Newsweek has a good article up about the reality of rehab treatment, at least that for the rich enough folks who, by going to these places, are basically admitting the same behavior for which thousands are spending time in prison (but not having to spend a dime of their own money for it!!). Snark aside, here are the important technocorrections quotes, naturally almost at the end:
But the real breakthrough, the paradigm shift, will come when safe, reliable drug treatments are available for addiction. Although they are no more likely to end addiction forever than Prozac ended depression, such drugs could make a big difference in the lives of people struggling with addiction. Their eventual likelihood got a big boost when researchers made the astonishing claim last month that people with injuries to a specific region of the brain instantly lost the desire to smoke. "There are probably 10 new drugs in development for alcoholism," says Willenbring, "and some are very exciting." Of course, people were very excited in the 1990s about using antidepressants to treat addiction, but that approach hasn't lived up to its promise. (Another disappointment was Antabuse, which reacts with alcohol to make you throw up; naltrexone, a more sophisticated drug, blocks the brain's opiate receptors—you can still drink, but it won't make you feel good. It can reduce relapse rates in the three months after treatment by 20 to 40 percent.)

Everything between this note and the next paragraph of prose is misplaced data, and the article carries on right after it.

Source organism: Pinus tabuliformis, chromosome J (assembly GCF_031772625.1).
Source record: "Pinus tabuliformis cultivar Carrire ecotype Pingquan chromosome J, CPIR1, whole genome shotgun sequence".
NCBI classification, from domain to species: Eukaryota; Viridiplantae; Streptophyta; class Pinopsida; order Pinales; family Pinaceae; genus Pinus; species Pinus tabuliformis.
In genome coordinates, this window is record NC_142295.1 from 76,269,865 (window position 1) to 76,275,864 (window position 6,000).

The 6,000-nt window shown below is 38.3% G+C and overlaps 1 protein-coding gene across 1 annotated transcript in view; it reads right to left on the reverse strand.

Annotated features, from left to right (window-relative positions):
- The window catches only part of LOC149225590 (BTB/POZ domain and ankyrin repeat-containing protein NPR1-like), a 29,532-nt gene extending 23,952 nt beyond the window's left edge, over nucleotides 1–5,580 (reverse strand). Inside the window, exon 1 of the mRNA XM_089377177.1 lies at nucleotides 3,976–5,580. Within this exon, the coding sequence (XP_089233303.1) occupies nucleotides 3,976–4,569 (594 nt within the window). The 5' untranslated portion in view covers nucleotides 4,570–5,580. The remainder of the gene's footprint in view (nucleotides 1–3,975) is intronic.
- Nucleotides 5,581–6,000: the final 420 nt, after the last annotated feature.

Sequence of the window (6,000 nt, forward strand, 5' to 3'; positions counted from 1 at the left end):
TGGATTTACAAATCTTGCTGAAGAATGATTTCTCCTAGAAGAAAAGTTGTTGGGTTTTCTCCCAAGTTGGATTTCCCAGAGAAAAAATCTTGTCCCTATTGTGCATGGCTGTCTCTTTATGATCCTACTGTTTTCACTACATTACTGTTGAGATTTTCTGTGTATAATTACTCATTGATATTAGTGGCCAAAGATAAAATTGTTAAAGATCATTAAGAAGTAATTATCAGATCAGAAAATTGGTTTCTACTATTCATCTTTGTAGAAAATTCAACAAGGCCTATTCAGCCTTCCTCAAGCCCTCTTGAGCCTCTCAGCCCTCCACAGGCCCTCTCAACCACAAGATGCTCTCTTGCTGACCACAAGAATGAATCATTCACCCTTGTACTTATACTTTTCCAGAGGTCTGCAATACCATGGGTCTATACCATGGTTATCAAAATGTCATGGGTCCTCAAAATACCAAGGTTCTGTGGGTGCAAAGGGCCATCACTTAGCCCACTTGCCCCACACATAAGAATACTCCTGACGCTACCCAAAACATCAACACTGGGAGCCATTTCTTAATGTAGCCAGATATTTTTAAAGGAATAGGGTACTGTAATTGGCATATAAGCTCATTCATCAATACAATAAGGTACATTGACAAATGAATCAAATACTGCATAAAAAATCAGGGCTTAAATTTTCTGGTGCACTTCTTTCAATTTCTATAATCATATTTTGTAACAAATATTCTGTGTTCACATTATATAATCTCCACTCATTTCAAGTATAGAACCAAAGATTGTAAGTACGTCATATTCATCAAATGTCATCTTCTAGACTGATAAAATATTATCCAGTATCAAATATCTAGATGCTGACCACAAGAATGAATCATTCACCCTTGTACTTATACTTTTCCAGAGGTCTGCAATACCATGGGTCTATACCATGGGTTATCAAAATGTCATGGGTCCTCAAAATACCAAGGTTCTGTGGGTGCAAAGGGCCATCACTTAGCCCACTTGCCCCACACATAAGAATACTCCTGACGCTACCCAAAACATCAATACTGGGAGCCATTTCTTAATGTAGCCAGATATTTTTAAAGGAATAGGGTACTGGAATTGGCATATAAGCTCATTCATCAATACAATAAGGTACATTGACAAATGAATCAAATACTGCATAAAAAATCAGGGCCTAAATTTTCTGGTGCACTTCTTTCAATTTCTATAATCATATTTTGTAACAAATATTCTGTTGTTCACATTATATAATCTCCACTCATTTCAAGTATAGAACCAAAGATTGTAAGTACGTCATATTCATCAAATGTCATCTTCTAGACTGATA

But as researchers learn more about how addiction works, even more ingenious and effective drugs are possible. One, Topamax, an existing epilepsy drug (which means it has a leg up on safety testing), affects the balance between two brain chemicals, glutamate and GABA. Addicts have an excess of glutamate, which enhances the desire for drugs or alcohol; GABA inhibits it, so restoring the balance reduces cravings. You could call it willpower in a pill. A second class of drugs, nearing clinical trials, dampens the stress response, which researchers believe is crucial to preventing relapses after treatment. Willenbring cautions, though, that even the most effective drugs will undoubtedly have to be combined with some form of behavioral support.
. . . Want more proof? How about the discovery by Wash U of St. Louis scientists of genetic variations that contribute to your risk for nicotine dependence and other addictions? Here are some good quotes from that piece:
"An imbalance between excitatory and inhibitory activity in the brain may predispose people to addiction, such as alcoholism, drug dependence or nicotine dependence. The Neurexin gene we've identified is really a key factor in the balance between inhibition and excitatory activity in neurons."
Current drug treatments for nicotine dependence continue to be only marginally effective, and . . . using information about genetic traits to tailor medications to individuals could make them significantly more effective.
Not to mention allow manipulation of receptor sites on the person's brain cells. Not that I'd ever know how to do that. . . . And finally, this news that IA State U scientists have studied the effectiveness of current facial composite systems and found them, shall we say, wanting? Does this mean we don't really have to be concerned about them? No. The biggest potential problem with technocorrections has always been that it will be oversold and relied on more than warranted by truthful results. A 30% false positive rate? You mean I'd be right 2 out of 3? Sounds pretty good to me. Where's the first guy we can run this on?
See what I mean? (And if you don't, stop reading here until you do.)